My photograph of Anna at Dunc Grey Velodrome
I was lucky enough to catch up with the amazing Anna Meares via email for an interview. I find Anna very inspiring and have been lucky enough to see her race a couple of times at the velodrome in Sydney.
Q: My Sydney Cycling Club, Lidcombe Auburn Cycle Club (LACC) has a girls’ development squad called the Pixies. They ride and race both track and road and range in age from about six to 13. What words of wisdom could you offer them?
A: I have heard of the Pixies (very cute little group and cute name). My advice would be to have fun, enjoy the sport, enjoy the company of old friends and new friends because these will be memories that last you a lifetime.
Q: At what age did you switch from ‘having fun’ racing and riding your bike to ‘serious’ training? How old were you when you found your first coach?
A: I was 13 when I found my first coach in Ken Tucker in Rockhampton. I probably went from having fun to serious when I was 16 years old.
Eight year old, Ava Giramondo is a member of the youth development squad of my cycling club Lidcombe-Auburn Cycle Club (LACC) and she recently presented to her Year 2 class at PLC Sydney, her reasons for selecting cycling as the best sport. When I read it, it seemed to me that Ava’s reasons were not dissimilar to many female cyclists. I particuarly like the bit about how she and her friends don’t have to hang out with the boys! Enjoy….
Here’s Ava’s presentation:
Good morning/afternoon 2c.
In my opinion cycling is the best sport. The type of cycling I’m going to talk to you about is bike racing. It can be enjoyed by both young and old. There are two types of racing you can participate in; road racing and track racing at a velodrome.
Here are three reasons why in my view cycling is the best sport.
Elsa von Blumen on her high wheel bicycle
As well as being a keen cyclist, I am also a lover of social history and when I get to combine two things of interest I’m pretty content.
I have a great book called Wheels of Change by Sue Macy in my home library and thought I would share a story I enjoyed.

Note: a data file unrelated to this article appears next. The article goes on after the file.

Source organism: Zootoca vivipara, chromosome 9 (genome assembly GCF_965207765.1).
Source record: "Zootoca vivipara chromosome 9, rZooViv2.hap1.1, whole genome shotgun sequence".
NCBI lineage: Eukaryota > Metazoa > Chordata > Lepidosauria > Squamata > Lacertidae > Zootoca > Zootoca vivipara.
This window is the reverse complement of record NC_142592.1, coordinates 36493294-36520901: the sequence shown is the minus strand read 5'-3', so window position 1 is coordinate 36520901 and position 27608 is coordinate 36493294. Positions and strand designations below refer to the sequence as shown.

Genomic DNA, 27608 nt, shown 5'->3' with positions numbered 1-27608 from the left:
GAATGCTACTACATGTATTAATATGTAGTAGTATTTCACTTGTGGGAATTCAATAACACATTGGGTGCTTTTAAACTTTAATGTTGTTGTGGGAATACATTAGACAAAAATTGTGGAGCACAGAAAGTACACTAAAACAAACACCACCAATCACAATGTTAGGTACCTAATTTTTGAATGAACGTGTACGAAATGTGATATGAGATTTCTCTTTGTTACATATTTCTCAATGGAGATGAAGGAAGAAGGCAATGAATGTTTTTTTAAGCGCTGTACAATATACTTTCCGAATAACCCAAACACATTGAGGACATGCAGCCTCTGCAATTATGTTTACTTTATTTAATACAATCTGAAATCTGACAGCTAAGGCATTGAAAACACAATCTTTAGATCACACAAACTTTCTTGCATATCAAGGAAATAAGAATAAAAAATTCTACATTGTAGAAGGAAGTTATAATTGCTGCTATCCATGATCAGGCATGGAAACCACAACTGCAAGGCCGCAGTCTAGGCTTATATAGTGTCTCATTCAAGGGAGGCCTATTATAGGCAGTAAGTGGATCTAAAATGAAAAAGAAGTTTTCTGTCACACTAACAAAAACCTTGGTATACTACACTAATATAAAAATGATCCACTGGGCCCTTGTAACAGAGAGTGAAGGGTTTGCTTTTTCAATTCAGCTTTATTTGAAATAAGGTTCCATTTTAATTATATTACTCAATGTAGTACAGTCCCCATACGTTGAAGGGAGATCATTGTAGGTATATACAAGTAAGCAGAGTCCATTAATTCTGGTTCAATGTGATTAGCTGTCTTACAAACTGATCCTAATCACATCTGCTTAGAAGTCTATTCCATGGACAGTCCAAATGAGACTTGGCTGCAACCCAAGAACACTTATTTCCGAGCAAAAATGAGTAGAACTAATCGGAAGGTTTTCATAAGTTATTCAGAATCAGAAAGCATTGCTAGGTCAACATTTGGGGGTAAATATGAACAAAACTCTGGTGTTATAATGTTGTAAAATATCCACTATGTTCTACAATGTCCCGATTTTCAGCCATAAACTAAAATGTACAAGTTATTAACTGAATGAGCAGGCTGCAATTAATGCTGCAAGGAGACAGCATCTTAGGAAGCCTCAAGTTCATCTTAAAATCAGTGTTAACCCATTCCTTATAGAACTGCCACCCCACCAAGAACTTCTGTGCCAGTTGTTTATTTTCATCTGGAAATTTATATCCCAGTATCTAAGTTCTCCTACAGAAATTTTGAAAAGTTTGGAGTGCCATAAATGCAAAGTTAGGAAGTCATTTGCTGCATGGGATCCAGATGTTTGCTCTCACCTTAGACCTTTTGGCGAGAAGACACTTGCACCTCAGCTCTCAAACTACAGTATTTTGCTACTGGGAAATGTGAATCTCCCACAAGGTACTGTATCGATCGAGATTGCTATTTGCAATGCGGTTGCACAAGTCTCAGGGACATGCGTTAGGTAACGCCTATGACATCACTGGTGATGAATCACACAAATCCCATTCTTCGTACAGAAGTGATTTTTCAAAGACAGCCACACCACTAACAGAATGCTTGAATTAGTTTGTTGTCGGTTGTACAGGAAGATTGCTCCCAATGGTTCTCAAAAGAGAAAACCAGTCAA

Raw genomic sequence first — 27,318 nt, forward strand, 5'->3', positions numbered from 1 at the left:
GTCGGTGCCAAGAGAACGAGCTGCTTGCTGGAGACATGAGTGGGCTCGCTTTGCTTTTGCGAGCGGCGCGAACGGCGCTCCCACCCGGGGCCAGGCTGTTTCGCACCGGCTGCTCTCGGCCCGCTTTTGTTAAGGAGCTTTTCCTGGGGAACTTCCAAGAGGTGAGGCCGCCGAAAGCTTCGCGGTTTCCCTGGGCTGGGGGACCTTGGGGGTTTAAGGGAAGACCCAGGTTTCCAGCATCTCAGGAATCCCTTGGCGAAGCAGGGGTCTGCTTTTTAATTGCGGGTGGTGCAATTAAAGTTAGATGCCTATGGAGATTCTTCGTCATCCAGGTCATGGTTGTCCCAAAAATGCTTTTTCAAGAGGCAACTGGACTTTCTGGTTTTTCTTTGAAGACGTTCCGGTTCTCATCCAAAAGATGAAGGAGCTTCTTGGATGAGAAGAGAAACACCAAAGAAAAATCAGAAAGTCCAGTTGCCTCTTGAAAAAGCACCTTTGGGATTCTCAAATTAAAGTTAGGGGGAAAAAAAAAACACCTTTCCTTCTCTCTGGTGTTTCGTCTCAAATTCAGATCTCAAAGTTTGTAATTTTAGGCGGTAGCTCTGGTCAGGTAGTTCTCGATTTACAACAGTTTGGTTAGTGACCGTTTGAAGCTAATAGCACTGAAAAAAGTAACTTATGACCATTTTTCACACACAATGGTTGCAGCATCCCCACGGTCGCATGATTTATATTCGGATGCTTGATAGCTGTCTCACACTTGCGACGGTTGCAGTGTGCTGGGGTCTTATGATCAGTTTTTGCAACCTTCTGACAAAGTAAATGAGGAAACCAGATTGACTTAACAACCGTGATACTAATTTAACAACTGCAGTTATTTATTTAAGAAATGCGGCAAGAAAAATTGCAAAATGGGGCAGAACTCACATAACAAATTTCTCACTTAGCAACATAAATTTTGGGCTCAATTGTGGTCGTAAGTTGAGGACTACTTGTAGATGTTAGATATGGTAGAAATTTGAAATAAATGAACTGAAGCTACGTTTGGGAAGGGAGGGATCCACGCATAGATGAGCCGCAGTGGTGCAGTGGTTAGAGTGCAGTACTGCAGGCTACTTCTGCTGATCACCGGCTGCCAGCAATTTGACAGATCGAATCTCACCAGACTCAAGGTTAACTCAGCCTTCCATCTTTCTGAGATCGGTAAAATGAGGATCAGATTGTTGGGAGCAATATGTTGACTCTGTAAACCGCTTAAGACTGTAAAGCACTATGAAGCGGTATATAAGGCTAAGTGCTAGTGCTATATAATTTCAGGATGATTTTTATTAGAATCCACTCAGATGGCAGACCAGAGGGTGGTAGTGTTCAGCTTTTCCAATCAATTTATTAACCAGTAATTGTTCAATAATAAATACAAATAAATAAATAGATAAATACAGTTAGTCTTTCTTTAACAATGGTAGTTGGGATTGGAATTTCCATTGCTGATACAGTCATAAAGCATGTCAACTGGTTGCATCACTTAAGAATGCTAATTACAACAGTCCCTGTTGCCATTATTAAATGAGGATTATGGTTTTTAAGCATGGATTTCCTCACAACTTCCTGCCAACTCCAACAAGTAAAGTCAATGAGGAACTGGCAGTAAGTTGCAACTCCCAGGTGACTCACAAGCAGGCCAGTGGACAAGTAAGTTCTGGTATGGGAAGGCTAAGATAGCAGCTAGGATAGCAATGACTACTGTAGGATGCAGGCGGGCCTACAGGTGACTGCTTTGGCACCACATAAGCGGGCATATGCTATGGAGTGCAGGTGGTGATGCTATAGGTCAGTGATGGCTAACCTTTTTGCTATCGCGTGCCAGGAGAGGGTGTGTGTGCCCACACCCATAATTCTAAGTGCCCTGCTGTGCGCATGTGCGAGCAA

If you think that female cyclists in the past 20 or so years have been real trailblazers then think again, because the true trailblazers where the women that were racer bicycles way back in the late 1800s.
An early American racer Elsa von Blumen of Rochester New York saw herself as a role model for good health, particularly for women. She was quoted as saying in an article for The Bicycling World in 1881:
“In presenting myself to the public in my bicycle exercises, I feel I am not only offering the most novel and fascinating entertainment now before the people, but am demonstrating the great need of American young ladies, especially, of physical culture and bodily exercise.
Late last year I was at an event staged by Australian Cycling Executives (ACE) and Annette (Nettie) Edmondson was a special guest. I was fortunate enough to have a chat with Nettie and asked her if I could interview her for Women Who Cycle. Here’s the result:
Q: How old were you when you started riding? What got you started?
I was 13 years old when I was selected for cycling by the Talent Identification Program at the South Australian Institute of Sport after they tested a range of students for their physical attributes and capabilities. I had never considered cycling as a ‘sport’. I saw it more as a hobby and didn’t actually know there was a whole ‘racing’ world out there. I gave the Talent Search’s year-long track and road program a crack, really enjoyed it and here I still am today!